A heroin epidemic should be handled as a public health emergency, Democratic candidate for governor Ed FitzGerald told a group of local Democrats at a fundraiser Monday.
Due to the danger of the drug, cases of heroin dealing should be treated as attempted homicides and “if you’re a heroin dealer you should go to prison. Period,” said FitzGerald, Cuyahoga County’s executive.
FitzGerald said he’s had his county’s medical examiner personally call him each time there’s a heroin-related death.
The problem with Gov. John Kasich’s administration is it has cut about $20 million statewide in resources that could’ve been used to address the heroin problem, he said. Huron County likely lost out on some of that money, said Kasich’s opponent in November.
FitzGerald accused Kasich, a Republican, of cutting taxes for millionaires while raising taxes for the poorest of Ohio’s residents. In general, the gap between the country’s richest and the poorest is the widest since the 1920s, FitzGerald said.
“We’re getting further and further and further apart,” he said. “We are at risk of completely becoming a ‘have and have not’ economy.”
Kasich is “working hard for that very small group of people and the rest of you are going to be left behind,” FitzGerald said.
While FitzGerald didn’t accuse Kasich of causing all the world’s problems, he said Ohio has never had a state government “as extreme, as radical, as out of touch as this one is.”
Under Kasich, if you own a business and it closes, “good luck,” FitzGerald said. “You better hope that the right person is connected to the right person. The state’s being run for the benefit of a very few people.”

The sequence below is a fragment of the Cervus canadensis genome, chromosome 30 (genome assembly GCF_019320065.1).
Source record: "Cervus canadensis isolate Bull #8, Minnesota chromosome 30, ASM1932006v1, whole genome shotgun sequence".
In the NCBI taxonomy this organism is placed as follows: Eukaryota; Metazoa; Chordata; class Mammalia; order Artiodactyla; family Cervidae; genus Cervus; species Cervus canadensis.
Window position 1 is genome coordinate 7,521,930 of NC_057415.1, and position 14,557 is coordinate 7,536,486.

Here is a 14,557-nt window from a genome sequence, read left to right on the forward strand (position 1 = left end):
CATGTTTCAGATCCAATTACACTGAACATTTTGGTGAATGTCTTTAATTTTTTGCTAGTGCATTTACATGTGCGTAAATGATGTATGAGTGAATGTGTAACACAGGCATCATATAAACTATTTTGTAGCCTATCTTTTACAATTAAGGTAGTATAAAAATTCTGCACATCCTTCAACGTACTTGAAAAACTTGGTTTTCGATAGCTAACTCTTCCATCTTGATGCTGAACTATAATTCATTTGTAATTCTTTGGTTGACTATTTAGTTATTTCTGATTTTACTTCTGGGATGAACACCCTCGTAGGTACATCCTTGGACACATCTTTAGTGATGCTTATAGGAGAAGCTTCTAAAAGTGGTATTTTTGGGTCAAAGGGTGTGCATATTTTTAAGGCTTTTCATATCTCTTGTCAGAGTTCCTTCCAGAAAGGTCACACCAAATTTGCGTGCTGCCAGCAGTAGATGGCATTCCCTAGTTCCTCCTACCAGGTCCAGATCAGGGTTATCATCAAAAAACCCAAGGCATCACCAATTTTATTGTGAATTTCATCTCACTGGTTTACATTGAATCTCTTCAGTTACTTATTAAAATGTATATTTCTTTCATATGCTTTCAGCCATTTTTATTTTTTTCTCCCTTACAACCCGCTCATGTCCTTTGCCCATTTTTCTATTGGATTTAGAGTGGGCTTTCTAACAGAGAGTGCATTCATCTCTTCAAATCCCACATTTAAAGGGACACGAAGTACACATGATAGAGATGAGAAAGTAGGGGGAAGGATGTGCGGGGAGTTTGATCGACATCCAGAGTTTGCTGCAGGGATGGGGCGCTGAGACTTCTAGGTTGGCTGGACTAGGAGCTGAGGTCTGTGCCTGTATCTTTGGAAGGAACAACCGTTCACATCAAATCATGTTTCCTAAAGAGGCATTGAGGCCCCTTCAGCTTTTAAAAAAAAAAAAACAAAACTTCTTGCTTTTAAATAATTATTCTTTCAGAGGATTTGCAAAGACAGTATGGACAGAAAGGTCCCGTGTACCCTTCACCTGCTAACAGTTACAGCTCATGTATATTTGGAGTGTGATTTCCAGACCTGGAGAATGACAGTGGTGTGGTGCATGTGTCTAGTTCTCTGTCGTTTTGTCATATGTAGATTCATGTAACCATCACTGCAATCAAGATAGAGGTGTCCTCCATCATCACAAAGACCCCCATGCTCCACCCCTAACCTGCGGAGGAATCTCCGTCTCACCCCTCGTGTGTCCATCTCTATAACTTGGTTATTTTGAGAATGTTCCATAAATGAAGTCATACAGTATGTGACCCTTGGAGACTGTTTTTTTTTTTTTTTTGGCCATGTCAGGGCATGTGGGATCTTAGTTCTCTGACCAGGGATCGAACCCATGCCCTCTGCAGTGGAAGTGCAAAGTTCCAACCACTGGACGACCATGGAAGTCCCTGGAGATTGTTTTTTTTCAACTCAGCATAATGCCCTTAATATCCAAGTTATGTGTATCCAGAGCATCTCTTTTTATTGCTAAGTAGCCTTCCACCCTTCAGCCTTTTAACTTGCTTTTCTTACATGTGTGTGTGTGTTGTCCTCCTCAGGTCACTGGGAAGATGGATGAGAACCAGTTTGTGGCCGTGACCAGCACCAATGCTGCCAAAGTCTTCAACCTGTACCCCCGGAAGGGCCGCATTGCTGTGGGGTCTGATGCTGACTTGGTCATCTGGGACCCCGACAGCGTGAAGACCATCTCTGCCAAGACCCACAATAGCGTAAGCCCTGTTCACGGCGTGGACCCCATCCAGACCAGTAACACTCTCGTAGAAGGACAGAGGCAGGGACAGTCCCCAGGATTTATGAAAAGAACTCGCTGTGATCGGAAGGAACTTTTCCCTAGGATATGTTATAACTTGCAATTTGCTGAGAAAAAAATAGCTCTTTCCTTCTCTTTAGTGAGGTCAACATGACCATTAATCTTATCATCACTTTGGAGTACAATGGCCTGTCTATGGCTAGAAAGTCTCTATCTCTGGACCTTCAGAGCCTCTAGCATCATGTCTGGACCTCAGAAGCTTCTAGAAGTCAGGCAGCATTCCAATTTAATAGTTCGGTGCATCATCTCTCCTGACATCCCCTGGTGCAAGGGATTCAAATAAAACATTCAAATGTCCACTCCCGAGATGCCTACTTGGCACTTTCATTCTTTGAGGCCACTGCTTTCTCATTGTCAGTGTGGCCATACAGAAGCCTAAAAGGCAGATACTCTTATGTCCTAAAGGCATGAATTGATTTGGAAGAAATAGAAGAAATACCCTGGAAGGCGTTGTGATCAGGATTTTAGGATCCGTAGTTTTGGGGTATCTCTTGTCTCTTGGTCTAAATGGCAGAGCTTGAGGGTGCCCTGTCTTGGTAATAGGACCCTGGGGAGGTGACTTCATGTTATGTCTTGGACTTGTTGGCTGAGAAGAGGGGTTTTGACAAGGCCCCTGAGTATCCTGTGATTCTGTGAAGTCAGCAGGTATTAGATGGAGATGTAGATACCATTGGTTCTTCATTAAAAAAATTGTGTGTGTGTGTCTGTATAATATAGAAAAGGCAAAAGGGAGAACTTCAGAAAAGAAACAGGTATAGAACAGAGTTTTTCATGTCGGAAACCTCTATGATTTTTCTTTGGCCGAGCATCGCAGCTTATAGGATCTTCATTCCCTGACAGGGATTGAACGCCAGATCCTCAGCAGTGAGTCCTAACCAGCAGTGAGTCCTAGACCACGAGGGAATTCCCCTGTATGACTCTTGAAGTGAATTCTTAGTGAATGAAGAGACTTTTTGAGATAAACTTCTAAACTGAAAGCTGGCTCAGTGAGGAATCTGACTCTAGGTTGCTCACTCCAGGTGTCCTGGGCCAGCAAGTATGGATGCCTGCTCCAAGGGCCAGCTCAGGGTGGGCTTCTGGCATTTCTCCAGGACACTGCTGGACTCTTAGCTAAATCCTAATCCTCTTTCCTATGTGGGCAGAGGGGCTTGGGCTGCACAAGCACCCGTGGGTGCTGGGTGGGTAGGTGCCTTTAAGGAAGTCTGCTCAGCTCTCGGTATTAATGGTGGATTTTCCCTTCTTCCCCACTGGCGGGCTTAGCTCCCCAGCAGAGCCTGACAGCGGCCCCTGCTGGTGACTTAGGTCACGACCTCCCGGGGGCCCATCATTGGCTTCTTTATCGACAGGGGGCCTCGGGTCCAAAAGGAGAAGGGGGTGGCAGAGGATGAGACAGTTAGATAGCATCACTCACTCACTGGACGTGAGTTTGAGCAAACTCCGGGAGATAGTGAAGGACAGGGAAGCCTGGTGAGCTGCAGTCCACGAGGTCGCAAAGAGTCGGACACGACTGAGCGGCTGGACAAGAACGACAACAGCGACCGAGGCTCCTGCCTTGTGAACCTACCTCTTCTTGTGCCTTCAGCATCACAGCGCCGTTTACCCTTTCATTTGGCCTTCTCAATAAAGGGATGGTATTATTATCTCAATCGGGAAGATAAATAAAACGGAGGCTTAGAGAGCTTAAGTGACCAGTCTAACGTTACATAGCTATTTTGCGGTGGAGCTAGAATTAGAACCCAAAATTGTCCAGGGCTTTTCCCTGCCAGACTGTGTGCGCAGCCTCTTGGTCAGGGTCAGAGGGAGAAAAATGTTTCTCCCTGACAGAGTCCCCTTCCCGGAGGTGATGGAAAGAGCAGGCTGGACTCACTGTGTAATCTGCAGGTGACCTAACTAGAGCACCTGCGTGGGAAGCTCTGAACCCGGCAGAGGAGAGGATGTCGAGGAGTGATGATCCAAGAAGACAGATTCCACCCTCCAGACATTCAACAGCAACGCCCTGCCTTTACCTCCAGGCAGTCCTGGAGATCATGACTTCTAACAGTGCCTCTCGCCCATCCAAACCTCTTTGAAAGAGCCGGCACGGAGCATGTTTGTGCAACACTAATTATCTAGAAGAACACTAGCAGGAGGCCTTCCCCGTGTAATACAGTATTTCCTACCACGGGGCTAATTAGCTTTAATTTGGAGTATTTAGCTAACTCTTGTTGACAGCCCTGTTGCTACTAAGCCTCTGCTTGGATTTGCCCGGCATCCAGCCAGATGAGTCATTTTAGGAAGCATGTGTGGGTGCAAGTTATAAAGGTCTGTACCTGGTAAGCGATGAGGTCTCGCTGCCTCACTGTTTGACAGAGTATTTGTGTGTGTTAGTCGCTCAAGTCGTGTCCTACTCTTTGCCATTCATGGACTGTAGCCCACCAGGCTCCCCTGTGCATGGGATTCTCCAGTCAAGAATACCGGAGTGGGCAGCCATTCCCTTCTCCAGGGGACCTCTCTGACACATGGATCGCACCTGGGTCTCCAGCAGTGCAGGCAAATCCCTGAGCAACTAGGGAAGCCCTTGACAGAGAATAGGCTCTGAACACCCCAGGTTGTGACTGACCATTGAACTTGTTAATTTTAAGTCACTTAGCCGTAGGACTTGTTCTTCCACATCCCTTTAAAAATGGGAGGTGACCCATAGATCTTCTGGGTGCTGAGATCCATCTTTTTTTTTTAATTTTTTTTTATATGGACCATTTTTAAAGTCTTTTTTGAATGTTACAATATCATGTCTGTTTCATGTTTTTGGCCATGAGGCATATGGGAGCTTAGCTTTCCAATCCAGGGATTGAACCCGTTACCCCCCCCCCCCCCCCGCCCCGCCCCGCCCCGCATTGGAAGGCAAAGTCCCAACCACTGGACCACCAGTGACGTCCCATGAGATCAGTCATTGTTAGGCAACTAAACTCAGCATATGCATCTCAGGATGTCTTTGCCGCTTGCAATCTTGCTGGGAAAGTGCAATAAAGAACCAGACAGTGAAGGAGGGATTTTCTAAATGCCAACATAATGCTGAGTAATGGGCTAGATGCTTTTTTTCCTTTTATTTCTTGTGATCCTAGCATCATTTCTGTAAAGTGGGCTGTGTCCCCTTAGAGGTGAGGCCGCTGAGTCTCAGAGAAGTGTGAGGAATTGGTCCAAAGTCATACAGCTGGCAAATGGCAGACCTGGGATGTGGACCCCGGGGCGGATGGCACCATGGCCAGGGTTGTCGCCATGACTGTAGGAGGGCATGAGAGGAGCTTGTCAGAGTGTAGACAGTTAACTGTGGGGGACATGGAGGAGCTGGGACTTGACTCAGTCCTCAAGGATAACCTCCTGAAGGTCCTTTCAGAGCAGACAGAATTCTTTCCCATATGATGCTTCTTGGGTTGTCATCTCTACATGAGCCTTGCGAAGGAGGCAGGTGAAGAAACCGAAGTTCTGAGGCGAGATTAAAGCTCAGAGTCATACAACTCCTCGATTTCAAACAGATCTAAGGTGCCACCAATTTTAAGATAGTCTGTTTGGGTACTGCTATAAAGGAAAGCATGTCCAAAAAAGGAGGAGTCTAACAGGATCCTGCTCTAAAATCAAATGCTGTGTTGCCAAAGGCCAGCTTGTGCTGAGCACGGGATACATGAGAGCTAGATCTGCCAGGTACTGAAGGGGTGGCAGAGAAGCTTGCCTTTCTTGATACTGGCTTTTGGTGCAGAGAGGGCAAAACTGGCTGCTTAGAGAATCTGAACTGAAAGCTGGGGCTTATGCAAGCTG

FitzGerald said state government has actually increased with Kasich as governor, but tax cuts have gone to the wealthiest of Ohioans. The Democratic challenger said the theory that money belonging to the rich will eventually make its way to the poor never worked and never will.
FitzGerald said he’s in favor of increasing the state’s minimum wage by $10.10. He added the current minimum wage doesn’t pay for what it used to pay for.
FitzGerald didn’t specifically cite Kasich’s views on the issue.
“He’s going to say as little as possible between now and November,” FitzGerald said.
He said Kasich has referred to the Buckeye State’s economy as the “Ohio Miracle.” With half of the state’s residents living paycheck to paycheck, “you don’t describe the economy as a miracle.”
FitzGerald said he wouldn’t describe Ohio as a business-friendly state.
“No, not at all. And (Kasich’s) making it worse.”
FitzGerald said he’s the better candidate because of his experience in reforming government at the city and county level as well as his law enforcement experience.
“In 2010, following one of the largest public corruption scandals in the history of Ohio, Ed was elected to lead a new county government,” campaign officials wrote on his website at www.edfitzgeraldforohio.com. “As County Executive, Ed reduced government waste by tens of millions of dollars and used those savings to create four times more jobs than his predecessor and the nation’s largest college affordability program. While balancing the budget every year, Ed also expanded the county’s pre-kindergarten program, and “restored people’s trust in Cuyahoga County,” putting in place some of the toughest ethics laws in Ohio.”
Huron County Democratic Party Chairwoman Sue Lesch encouraged those present to spread the word about FitzGerald.
“This guy has a record of being a problem fixer,” she said